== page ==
Ethical and social issues in health research involving incarcerated people

Steven S. Coughlin, Sharon R. Lewis, Selina A. Smith

Research output: Contribution to journalArticlepeer-review

5 Scopus citations


The use of inmates in research in the U.S. was restricted by the recommendations of the National Commission and by federal regulations and guidelines that followed. By the 1980s, many health care officials became concerned about the exclusion of inmates from experimental treatments for human immunodeficiency virus infection (HIV). These developments in ethics occurred in the context of racial/ethnic disparities in health. In this article, ethical considerations in clinical and public health research on HIV in prison and jail settings are considered. Ethical considerations in mental health research are sum‑ marized as well as issues pertaining to research involving female inmates. Issues related to oversight of research involving incarcerated people are considered along with the ethics of public health research. The ethics of research involving incarcerated people extends beyond traditional issues in human subjects ethics to include issues within the domains of bioethics and public health ethics.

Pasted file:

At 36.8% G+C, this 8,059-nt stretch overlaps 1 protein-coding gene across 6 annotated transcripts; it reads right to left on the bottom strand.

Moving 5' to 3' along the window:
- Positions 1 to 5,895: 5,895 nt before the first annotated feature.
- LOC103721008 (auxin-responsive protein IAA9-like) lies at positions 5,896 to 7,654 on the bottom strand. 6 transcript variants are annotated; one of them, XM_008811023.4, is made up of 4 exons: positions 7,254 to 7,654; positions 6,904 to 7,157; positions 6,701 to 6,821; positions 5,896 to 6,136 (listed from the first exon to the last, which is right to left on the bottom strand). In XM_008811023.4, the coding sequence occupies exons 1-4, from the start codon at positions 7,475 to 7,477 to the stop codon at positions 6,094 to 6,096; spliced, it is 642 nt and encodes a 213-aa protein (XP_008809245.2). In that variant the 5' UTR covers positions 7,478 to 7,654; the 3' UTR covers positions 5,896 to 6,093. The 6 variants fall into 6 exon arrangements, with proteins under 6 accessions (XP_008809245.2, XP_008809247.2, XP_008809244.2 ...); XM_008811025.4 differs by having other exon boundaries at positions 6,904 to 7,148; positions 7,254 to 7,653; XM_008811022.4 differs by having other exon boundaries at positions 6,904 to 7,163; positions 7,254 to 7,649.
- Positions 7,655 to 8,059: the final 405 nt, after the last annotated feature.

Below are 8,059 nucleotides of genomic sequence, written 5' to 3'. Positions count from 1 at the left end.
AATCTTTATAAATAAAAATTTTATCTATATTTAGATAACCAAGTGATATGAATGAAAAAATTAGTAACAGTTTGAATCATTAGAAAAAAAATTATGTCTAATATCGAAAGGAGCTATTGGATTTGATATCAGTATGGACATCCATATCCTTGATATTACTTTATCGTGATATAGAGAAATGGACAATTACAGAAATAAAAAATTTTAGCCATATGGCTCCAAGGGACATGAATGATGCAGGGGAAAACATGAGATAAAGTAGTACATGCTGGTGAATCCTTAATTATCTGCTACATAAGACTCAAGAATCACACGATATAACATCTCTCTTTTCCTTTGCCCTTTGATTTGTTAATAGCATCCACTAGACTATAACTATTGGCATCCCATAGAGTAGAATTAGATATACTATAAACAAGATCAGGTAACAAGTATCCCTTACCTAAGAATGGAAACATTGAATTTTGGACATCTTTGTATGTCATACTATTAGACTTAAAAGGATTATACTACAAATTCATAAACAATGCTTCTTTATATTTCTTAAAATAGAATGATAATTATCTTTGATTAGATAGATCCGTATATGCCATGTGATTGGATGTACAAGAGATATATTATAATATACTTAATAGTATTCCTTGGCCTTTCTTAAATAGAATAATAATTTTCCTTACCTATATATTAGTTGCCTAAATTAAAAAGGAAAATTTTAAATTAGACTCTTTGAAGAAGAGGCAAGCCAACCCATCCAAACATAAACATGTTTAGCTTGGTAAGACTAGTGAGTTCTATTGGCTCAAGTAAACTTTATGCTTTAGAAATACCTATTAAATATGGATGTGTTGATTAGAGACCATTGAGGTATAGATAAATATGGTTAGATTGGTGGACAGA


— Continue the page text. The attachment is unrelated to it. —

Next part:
Original languageEnglish (US)
Pages (from-to)18-28
Number of pages11
JournalJournal of Health Care for the Poor and Underserved
Issue number2
StatePublished - May 2016
Externally publishedYes


  • African Americans
  • Bioethics
  • Clinical research
  • Health status disparities
  • Hispanics
  • Human immunodeficiency virus
  • Human subjects research
  • Public health
  • Research ethics
  • Women

ASJC Scopus subject areas

  • Public Health, Environmental and Occupational Health


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